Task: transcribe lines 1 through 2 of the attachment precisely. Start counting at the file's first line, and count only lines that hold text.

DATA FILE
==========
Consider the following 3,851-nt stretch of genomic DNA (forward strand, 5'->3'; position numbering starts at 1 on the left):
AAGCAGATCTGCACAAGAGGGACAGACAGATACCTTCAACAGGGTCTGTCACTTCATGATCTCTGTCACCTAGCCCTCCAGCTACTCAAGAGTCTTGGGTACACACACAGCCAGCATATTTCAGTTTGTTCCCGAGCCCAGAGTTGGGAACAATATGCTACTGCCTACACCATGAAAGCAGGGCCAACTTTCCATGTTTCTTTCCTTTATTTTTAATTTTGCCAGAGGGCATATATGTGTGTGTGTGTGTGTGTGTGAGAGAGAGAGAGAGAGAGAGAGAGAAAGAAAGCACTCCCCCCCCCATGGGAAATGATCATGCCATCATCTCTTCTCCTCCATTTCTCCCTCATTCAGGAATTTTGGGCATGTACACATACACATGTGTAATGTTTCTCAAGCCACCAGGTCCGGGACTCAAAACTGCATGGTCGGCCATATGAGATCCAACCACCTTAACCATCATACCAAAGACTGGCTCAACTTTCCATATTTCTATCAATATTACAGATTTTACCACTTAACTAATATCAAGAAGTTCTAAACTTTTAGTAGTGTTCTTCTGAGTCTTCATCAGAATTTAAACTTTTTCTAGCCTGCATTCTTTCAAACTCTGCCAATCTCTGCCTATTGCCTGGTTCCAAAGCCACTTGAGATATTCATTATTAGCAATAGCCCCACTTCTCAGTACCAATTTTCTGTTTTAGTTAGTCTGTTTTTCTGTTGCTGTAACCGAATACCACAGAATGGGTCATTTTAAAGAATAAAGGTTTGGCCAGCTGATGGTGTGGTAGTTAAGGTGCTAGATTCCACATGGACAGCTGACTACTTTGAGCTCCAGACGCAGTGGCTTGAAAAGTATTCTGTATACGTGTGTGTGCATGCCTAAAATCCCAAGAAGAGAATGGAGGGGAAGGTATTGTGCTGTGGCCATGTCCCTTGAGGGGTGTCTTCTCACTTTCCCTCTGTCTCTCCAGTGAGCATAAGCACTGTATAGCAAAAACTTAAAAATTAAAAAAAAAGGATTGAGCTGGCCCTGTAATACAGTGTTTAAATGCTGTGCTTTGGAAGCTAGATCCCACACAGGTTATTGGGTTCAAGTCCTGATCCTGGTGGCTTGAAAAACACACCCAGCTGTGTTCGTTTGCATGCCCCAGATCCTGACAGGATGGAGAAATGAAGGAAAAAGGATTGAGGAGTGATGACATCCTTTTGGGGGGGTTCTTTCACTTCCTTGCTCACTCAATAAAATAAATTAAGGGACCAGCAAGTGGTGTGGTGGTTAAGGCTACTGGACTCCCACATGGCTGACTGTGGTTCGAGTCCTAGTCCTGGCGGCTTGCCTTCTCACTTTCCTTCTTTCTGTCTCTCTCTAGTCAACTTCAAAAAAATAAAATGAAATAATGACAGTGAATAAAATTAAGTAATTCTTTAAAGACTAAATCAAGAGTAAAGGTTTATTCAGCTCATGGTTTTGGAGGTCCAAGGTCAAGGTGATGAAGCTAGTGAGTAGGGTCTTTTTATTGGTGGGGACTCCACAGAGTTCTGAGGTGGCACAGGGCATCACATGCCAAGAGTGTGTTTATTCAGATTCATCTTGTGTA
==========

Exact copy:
Consider the following 3,851-nt stretch of genomic DNA (forward strand, 5'->3'; position numbering starts at 1 on the left):
AAGCAGATCTGCACAAGAGGGACAGACAGATACCTTCAACAGGGTCTGTCACTTCATGATCTCTGTCACCTAGCCCTCCAGCTACTCAAGAGTCTTGGGTACACACACAGCCAGCATATTTCAGTTTGTTCCCGAGCCCAGAGTTGGGAACAATATGCTACTGCCTACACCATGAAAGCAGGGCCAACTTTCCATGTTTCTTTCCTTTATTTTTAATTTTGCCAGAGGGCATATATGTGTGTGTGTGTGTGTGTGTGAGAGAGAGAGAGAGAGAGAGAGAGAAAGAAAGCACTCCCCCCCCCATGGGAAATGATCATGCCATCATCTCTTCTCCTCCATTTCTCCCTCATTCAGGAATTTTGGGCATGTACACATACACATGTGTAATGTTTCTCAAGCCACCAGGTCCGGGACTCAAAACTGCATGGTCGGCCATATGAGATCCAACCACCTTAACCATCATACCAAAGACTGGCTCAACTTTCCATATTTCTATCAATATTACAGATTTTACCACTTAACTAATATCAAGAAGTTCTAAACTTTTAGTAGTGTTCTTCTGAGTCTTCATCAGAATTTAAACTTTTTCTAGCCTGCATTCTTTCAAACTCTGCCAATCTCTGCCTATTGCCTGGTTCCAAAGCCACTTGAGATATTCATTATTAGCAATAGCCCCACTTCTCAGTACCAATTTTCTGTTTTAGTTAGTCTGTTTTTCTGTTGCTGTAACCGAATACCACAGAATGGGTCATTTTAAAGAATAAAGGTTTGGCCAGCTGATGGTGTGGTAGTTAAGGTGCTAGATTCCACATGGACAGCTGACTACTTTGAGCTCCAGACGCAGTGGCTTGAAAAGTATTCTGTATACGTGTGTGTGCATGCCTAAAATCCCAAGAAGAGAATGGAGGGGAAGGTATTGTGCTGTGGCCATGTCCCTTGAGGGGTGTCTTCTCACTTTCCCTCTGTCTCTCCAGTGAGCATAAGCACTGTATAGCAAAAACTTAAAAATTAAAAAAAAAGGATTGAGCTGGCCCTGTAATACAGTGTTTAAATGCTGTGCTTTGGAAGCTAGATCCCACACAGGTTATTGGGTTCAAGTCCTGATCCTGGTGGCTTGAAAAACACACCCAGCTGTGTTCGTTTGCATGCCCCAGATCCTGACAGGATGGAGAAATGAAGGAAAAAGGATTGAGGAGTGATGACATCCTTTTGGGGGGGTTCTTTCACTTCCTTGCTCACTCAATAAAATAAATTAAGGGACCAGCAAGTGGTGTGGTGGTTAAGGCTACTGGACTCCCACATGGCTGACTGTGGTTCGAGTCCTAGTCCTGGCGGCTTGCCTTCTCACTTTCCTTCTTTCTGTCTCTCTCTAGTCAACTTCAAAAAAATAAAATGAAATAATGACAGTGAATAAAATTAAGTAATTCTTTAAAGACTAAATCAAGAGTAAAGGTTTATTCAGCTCATGGTTTTGGAGGTCCAAGGTCAAGGTGATGAAGCTAGTGAGTAGGGTCTTTTTATTGGTGGGGACTCCACAGAGTTCTGAGGTGGCACAGGGCATCACATGCCAAGAGTGTGTTTATTCAGATTCATCTTGTGTA